Washington: The ongoing global growth in the human population has the potential to threaten hundreds of mammals and birds species with extinction within 40 years, a new study has warned.
Scientists at The Ohio State University have determined that the average growing nation should expect at least 3.3 per cent more threatened species in the next decade and an increase of 10.8 per cent species threatened with extinction by 2050.
In a previous study, researchers had created a model based on 2000 data to forecast future threatened species connected to human population growth projections, and published the predictions in 2004.
In this new study, that model`s predictions were confirmed by 2010 actual figures. The scientists then used the same model, containing data on 114 countries, to extend their predictions to the middle of this century.
"The data speak loud and clear that not only human population density, but the growth of the human population, is still having an effect on extinction threats to other species," said Jeffrey McKee, professor of anthropology at Ohio State and lead author of the study.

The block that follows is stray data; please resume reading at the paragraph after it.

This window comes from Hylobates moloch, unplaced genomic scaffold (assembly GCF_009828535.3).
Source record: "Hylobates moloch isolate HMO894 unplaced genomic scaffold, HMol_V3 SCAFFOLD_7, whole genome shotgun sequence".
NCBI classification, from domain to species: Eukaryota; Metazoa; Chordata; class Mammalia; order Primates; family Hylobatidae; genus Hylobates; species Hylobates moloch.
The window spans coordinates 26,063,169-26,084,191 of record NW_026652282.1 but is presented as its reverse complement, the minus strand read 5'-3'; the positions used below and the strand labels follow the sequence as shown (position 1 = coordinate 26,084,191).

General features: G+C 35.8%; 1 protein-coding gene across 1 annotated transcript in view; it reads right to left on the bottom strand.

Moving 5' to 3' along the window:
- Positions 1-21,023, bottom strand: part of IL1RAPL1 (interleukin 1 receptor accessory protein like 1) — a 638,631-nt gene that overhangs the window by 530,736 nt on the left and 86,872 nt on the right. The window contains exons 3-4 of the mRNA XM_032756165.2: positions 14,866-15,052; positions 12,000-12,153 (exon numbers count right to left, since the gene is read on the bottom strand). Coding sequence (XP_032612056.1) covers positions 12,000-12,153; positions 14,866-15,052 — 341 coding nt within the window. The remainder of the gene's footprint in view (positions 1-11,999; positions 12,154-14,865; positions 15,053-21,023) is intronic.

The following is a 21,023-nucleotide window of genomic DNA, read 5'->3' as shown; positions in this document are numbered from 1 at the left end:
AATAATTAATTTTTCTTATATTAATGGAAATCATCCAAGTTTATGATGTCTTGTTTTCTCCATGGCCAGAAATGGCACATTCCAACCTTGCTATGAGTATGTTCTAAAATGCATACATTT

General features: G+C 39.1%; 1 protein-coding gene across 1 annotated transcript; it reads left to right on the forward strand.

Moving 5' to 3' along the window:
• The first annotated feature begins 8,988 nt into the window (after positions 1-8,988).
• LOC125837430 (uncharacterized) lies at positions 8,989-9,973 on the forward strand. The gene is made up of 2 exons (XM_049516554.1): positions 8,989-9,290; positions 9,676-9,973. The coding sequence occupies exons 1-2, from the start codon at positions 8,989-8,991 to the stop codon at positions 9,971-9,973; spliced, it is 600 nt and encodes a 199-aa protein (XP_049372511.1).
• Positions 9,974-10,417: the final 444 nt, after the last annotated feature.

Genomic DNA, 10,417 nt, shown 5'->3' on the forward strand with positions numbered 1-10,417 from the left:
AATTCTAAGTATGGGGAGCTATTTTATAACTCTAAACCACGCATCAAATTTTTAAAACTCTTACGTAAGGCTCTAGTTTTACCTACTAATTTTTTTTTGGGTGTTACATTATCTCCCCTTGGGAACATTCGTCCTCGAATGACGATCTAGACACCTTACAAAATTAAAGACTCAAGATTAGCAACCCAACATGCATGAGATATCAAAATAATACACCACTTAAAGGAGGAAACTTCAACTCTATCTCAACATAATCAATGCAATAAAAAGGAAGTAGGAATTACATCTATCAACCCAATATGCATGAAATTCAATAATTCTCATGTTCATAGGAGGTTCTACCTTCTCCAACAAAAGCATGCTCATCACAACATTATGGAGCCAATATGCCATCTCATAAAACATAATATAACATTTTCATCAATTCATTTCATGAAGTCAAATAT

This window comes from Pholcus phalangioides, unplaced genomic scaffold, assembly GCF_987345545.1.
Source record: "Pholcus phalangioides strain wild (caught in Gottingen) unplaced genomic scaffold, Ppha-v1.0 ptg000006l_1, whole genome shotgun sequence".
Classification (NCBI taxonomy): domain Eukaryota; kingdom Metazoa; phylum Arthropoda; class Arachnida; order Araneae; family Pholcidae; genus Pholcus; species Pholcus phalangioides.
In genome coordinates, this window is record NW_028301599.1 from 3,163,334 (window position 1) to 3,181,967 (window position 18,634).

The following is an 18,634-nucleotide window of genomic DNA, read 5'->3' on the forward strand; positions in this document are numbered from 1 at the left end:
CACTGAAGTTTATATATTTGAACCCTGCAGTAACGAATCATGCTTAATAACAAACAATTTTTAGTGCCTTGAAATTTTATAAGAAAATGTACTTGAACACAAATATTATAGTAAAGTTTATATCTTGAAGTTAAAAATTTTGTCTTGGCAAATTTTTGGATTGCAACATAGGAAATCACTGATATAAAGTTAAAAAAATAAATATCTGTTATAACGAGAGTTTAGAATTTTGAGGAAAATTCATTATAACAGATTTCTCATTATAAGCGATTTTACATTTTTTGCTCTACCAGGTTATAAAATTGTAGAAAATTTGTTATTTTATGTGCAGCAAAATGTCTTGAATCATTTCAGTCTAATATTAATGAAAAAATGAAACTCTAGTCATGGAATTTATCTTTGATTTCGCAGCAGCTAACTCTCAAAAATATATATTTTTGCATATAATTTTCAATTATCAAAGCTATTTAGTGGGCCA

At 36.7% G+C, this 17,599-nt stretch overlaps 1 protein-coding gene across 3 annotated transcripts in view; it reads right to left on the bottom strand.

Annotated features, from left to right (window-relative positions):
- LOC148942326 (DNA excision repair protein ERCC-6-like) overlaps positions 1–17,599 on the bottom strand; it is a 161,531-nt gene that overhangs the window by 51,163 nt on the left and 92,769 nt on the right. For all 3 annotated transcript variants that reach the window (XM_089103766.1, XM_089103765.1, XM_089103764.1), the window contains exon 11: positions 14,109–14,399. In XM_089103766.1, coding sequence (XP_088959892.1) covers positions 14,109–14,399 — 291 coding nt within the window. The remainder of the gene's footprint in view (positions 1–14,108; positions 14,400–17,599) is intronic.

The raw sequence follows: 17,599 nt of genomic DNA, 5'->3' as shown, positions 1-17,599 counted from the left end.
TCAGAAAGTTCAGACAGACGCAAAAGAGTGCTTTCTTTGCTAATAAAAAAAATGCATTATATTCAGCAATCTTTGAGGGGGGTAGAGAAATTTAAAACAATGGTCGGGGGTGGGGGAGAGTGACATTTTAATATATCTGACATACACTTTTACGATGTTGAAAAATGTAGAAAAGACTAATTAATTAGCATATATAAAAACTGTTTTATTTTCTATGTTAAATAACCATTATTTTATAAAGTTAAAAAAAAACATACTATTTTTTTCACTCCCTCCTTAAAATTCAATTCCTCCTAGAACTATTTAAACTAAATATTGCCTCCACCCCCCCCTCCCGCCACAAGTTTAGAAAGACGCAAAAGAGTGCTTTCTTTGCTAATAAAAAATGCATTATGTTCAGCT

"Our projection is based on human population density alone. It doesn`t take into account climate change, industrialisation or wars. So the actual numbers that we predict for 2050 will be very different because everything we do will exacerbate the problem," he said.
McKee collected data on threatened species from the International Union for Conservation of Nature Red List, and obtained human census data for 2000 and 2010 from the world database of the US Census Bureau.
Overall species richness data came from the United Nations Environment Programme-World Conservation Monitoring Centre`s Animals of the World Database. He created a model using equations to analyse relationships among these variables.
After using 2010 data to confirm that the decade-old predictions came true, the researchers used the same equations to determine that between now and 2050, the nations that see the most population density growth will experience higher numbers of species facing new threats of extinction.
The US ranks sixth in the world in the number of new species expected to be threatened by 2050, the research found. The Democratic Republic of the Congo tops the list, with a predicted new threat to more than 20 species in that time frame.
The analysis suggests about 11 species will be newly threatened with extinction in the US.
The model also suggests that the 21 countries with projected declining human populations by 2050 will see an average reduction in threatened species of 2.5 per cent.
The study was published in the journal Human Ecology.